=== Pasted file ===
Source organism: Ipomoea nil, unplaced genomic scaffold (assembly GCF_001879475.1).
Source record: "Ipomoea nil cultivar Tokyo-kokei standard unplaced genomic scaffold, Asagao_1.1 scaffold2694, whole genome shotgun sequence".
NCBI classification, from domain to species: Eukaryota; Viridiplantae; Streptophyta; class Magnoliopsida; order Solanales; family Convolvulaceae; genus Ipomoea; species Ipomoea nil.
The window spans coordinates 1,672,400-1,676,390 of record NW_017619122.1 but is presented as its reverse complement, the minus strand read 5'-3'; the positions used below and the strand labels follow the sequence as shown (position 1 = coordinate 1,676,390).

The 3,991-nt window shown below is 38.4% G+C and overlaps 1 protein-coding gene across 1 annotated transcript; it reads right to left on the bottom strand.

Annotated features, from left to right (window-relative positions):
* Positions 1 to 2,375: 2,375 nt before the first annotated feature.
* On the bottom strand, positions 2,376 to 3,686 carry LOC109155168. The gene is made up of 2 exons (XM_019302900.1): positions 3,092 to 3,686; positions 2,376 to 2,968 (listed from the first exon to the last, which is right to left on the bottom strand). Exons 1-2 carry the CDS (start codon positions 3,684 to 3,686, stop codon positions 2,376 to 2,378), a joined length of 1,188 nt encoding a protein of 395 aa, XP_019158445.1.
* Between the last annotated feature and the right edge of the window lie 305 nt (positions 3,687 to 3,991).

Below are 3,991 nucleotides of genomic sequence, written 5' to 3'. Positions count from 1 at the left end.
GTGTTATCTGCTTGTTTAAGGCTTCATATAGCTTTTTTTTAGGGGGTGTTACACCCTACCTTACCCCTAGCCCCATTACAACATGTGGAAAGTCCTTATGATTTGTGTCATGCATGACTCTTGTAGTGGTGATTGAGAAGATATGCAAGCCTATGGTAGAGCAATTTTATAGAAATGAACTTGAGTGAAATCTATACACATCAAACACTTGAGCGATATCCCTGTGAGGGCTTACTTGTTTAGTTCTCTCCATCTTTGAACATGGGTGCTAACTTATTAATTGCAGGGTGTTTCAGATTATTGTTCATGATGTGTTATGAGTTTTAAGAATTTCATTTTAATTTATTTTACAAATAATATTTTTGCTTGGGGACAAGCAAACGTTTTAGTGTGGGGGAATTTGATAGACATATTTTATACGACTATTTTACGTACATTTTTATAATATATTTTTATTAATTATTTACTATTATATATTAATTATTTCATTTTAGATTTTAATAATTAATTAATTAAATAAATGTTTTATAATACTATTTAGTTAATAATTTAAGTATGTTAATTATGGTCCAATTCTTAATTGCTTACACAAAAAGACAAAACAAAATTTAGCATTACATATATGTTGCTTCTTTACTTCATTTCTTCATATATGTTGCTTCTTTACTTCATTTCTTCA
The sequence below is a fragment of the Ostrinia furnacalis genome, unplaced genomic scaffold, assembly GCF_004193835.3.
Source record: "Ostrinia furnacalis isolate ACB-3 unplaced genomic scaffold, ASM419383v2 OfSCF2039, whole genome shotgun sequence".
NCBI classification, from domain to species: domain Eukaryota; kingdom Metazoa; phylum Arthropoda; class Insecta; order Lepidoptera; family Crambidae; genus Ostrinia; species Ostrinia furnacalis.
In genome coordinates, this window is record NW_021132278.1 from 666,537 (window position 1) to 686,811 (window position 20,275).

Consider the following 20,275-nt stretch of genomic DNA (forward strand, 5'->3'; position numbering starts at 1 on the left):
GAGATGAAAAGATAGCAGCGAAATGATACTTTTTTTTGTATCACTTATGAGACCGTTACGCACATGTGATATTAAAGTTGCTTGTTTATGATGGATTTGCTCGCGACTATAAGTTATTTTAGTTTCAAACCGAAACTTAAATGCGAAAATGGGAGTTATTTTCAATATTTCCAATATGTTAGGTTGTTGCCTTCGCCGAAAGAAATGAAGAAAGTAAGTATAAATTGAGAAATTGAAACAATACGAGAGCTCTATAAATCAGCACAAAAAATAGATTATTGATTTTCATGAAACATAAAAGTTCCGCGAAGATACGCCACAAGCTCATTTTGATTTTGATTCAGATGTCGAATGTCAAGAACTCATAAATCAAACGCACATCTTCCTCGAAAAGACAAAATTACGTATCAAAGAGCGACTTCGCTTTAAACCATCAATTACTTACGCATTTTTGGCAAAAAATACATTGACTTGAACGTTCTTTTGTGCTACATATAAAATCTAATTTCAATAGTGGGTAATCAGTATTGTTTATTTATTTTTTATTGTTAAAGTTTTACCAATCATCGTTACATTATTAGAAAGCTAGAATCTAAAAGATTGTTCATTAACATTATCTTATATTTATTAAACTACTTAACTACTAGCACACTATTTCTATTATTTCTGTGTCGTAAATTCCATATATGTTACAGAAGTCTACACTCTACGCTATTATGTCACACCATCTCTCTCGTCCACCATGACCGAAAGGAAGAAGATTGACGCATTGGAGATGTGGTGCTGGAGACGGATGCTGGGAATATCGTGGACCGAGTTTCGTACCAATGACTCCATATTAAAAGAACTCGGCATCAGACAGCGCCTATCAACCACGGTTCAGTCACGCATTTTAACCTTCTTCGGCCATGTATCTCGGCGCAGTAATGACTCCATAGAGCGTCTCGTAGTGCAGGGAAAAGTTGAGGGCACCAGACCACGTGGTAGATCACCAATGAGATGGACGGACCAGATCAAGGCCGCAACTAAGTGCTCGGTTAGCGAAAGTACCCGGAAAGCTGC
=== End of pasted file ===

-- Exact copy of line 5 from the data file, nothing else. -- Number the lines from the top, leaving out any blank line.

The 3,991-nt window shown below is 38.4% G+C and overlaps 1 protein-coding gene across 1 annotated transcript; it reads right to left on the bottom strand.